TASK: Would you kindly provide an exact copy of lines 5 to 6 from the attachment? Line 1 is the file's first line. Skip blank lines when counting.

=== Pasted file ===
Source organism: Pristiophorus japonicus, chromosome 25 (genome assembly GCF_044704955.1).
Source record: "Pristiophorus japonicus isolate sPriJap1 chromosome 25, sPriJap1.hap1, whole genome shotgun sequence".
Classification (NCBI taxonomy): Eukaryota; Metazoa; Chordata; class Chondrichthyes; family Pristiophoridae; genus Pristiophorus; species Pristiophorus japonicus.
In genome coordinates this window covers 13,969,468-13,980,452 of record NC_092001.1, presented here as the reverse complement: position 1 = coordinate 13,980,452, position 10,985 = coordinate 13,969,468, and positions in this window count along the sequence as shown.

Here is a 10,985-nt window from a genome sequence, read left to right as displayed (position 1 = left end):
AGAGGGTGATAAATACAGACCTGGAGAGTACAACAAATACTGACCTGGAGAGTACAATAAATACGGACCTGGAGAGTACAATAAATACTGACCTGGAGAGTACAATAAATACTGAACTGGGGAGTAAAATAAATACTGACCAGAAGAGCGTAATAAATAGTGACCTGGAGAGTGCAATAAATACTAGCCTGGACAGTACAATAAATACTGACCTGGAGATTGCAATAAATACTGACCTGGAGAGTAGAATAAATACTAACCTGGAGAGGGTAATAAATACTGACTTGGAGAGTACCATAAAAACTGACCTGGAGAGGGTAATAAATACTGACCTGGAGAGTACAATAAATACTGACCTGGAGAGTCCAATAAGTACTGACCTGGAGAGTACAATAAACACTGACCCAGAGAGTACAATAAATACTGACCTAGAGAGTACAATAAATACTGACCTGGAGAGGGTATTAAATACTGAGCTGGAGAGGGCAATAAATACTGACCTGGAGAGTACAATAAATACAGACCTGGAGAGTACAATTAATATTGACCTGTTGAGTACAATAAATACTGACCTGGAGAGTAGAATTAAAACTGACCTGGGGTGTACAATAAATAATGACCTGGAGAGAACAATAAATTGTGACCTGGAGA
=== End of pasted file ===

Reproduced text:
Here is a 10,985-nt window from a genome sequence, read left to right as displayed (position 1 = left end):
AGAGGGTGATAAATACAGACCTGGAGAGTACAACAAATACTGACCTGGAGAGTACAATAAATACGGACCTGGAGAGTACAATAAATACTGACCTGGAGAGTACAATAAATACTGAACTGGGGAGTAAAATAAATACTGACCAGAAGAGCGTAATAAATAGTGACCTGGAGAGTGCAATAAATACTAGCCTGGACAGTACAATAAATACTGACCTGGAGATTGCAATAAATACTGACCTGGAGAGTAGAATAAATACTAACCTGGAGAGGGTAATAAATACTGACTTGGAGAGTACCATAAAAACTGACCTGGAGAGGGTAATAAATACTGACCTGGAGAGTACAATAAATACTGACCTGGAGAGTCCAATAAGTACTGACCTGGAGAGTACAATAAACACTGACCCAGAGAGTACAATAAATACTGACCTAGAGAGTACAATAAATACTGACCTGGAGAGGGTATTAAATACTGAGCTGGAGAGGGCAATAAATACTGACCTGGAGAGTACAATAAATACAGACCTGGAGAGTACAATTAATATTGACCTGTTGAGTACAATAAATACTGACCTGGAGAGTAGAATTAAAACTGACCTGGGGTGTACAATAAATAATGACCTGGAGAGAACAATAAATTGTGACCTGGAGA